Was the advent of those specific two people as True Parents predestined? The answer is yes, according to the Divine Principle definition of predestination. As with every one of us, God predestined them on the basis of their nation, lineage, education and training, personal character, and time and place in the providence.
Divine Principle predestination is from birth, but one does not realize what one is predestined to be, and become what one is predestined to be, except by fulfilling one’s 5% portion of responsibility. In other words, a person’s predestination appears in their accomplishments. The proof is in the pudding; the tree is known by its fruit. I call it “postdestination.” You don’t realize it was predestined until it happens. And it happening depends on your 5%.
The legend of King Arthur illustrates this as well. In the story of the sword in the stone, no one, including Arthur, knew that he was predestined to be king until he fulfilled his 5% by pulling the sword from the stone. Only the one born to be king could do that; hence he was born to be king.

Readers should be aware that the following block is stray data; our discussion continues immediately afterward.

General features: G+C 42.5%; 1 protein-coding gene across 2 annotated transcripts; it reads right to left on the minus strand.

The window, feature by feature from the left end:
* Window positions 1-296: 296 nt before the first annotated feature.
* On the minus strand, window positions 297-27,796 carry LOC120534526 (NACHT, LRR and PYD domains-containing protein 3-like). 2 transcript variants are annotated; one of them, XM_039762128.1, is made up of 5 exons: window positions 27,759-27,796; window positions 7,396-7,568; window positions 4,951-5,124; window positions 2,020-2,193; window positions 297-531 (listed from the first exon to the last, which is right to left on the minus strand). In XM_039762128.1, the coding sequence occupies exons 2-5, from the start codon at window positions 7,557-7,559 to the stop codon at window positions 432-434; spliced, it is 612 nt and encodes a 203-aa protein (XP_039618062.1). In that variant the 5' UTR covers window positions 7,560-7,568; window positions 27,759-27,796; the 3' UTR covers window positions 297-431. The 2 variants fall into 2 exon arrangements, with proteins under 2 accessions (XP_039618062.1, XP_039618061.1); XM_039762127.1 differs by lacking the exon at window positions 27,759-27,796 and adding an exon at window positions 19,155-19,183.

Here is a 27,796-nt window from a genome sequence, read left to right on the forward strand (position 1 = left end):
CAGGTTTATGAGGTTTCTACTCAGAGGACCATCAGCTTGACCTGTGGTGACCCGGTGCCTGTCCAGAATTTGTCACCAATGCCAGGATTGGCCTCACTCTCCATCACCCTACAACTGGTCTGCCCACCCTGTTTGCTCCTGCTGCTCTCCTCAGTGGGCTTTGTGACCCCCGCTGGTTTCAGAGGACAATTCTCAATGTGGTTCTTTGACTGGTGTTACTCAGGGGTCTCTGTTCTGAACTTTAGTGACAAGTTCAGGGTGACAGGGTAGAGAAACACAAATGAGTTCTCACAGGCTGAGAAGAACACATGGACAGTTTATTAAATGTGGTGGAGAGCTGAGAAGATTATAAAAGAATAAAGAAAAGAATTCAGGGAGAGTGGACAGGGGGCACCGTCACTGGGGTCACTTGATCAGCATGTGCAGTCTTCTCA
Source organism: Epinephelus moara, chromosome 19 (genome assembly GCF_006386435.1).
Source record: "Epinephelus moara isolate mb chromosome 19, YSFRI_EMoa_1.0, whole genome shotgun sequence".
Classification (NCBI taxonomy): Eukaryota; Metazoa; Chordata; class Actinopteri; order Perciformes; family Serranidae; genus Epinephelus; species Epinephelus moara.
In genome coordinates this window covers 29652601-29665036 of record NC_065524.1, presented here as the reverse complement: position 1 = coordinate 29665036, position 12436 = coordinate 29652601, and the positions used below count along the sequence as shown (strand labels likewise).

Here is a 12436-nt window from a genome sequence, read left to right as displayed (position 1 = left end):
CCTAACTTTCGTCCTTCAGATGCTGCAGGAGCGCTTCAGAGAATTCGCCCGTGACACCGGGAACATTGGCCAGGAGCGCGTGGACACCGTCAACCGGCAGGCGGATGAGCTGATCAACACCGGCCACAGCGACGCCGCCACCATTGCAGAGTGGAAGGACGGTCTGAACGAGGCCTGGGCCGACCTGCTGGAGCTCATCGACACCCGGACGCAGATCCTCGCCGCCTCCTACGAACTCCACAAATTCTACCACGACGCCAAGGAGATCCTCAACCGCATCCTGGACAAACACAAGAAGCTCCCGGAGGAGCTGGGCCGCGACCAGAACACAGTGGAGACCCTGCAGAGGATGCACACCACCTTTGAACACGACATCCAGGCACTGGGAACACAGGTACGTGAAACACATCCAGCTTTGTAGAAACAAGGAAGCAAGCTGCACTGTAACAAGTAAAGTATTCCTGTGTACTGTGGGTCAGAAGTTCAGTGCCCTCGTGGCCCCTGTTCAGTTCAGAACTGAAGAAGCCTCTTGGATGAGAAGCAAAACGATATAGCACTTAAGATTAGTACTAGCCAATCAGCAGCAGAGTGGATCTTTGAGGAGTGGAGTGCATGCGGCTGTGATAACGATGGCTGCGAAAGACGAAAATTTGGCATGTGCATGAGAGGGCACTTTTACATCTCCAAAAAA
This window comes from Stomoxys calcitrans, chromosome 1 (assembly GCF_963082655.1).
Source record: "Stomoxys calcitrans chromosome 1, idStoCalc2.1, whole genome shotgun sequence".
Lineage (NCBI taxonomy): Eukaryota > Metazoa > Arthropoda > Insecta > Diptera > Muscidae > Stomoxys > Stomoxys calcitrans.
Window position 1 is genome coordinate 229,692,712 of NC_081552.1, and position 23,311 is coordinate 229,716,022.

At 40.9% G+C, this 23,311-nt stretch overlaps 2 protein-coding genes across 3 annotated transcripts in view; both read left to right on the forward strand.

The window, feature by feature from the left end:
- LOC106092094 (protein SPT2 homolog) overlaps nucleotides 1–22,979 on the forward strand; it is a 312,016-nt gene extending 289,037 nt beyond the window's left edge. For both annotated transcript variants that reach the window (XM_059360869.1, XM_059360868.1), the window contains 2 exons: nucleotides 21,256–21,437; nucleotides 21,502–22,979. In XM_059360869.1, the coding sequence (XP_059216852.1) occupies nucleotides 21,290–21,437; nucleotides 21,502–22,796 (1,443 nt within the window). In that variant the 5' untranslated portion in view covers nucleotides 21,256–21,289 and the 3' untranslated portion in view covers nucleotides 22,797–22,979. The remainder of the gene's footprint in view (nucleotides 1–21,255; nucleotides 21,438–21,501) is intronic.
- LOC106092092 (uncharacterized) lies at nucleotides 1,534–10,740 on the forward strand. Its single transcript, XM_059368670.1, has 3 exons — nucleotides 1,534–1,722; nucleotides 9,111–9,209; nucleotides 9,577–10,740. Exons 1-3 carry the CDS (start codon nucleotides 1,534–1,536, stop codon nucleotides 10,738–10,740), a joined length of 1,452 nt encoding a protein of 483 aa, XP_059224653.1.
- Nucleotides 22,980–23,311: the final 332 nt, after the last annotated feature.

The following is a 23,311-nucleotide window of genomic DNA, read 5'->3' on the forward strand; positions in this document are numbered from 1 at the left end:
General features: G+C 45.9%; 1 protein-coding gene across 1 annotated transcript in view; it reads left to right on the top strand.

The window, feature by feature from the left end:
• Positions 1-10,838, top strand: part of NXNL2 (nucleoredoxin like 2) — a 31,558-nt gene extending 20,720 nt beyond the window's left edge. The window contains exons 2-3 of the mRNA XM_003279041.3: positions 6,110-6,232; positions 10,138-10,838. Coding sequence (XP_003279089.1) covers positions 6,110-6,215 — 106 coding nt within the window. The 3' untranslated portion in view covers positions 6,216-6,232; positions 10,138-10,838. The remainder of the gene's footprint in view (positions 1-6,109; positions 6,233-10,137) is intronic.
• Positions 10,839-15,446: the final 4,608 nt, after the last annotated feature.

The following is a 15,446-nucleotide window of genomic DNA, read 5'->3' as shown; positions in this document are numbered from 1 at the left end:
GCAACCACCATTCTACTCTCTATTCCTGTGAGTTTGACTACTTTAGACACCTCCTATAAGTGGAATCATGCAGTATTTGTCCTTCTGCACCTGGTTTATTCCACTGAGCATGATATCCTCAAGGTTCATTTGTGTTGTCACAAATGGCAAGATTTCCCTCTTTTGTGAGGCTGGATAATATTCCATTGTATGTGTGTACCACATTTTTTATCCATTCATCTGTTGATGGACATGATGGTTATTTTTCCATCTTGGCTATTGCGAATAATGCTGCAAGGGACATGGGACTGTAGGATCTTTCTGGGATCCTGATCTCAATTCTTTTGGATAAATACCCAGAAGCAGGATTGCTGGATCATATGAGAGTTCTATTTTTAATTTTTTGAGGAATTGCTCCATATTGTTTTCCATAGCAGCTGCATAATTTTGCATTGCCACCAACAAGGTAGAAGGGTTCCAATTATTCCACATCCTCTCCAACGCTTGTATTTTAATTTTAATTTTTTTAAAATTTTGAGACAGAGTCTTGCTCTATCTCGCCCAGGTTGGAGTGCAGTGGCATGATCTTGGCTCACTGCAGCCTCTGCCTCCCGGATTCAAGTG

The Bible illustrates this in the Acts 4:11 teaching that the stone the builders rejected, Jesus, turns out to be the cornerstone. The builders don’t know which one is the cornerstone until they get to the corner. Acts 4:12 honors the fruit of Jesus’ life: “Salvation is found in no one else, for there is no other name under heaven given to mankind by which we must be saved.” What starts as contingent concludes as absolute. In the case of Christ, of True Parents, it becomes the linchpin around which history turns.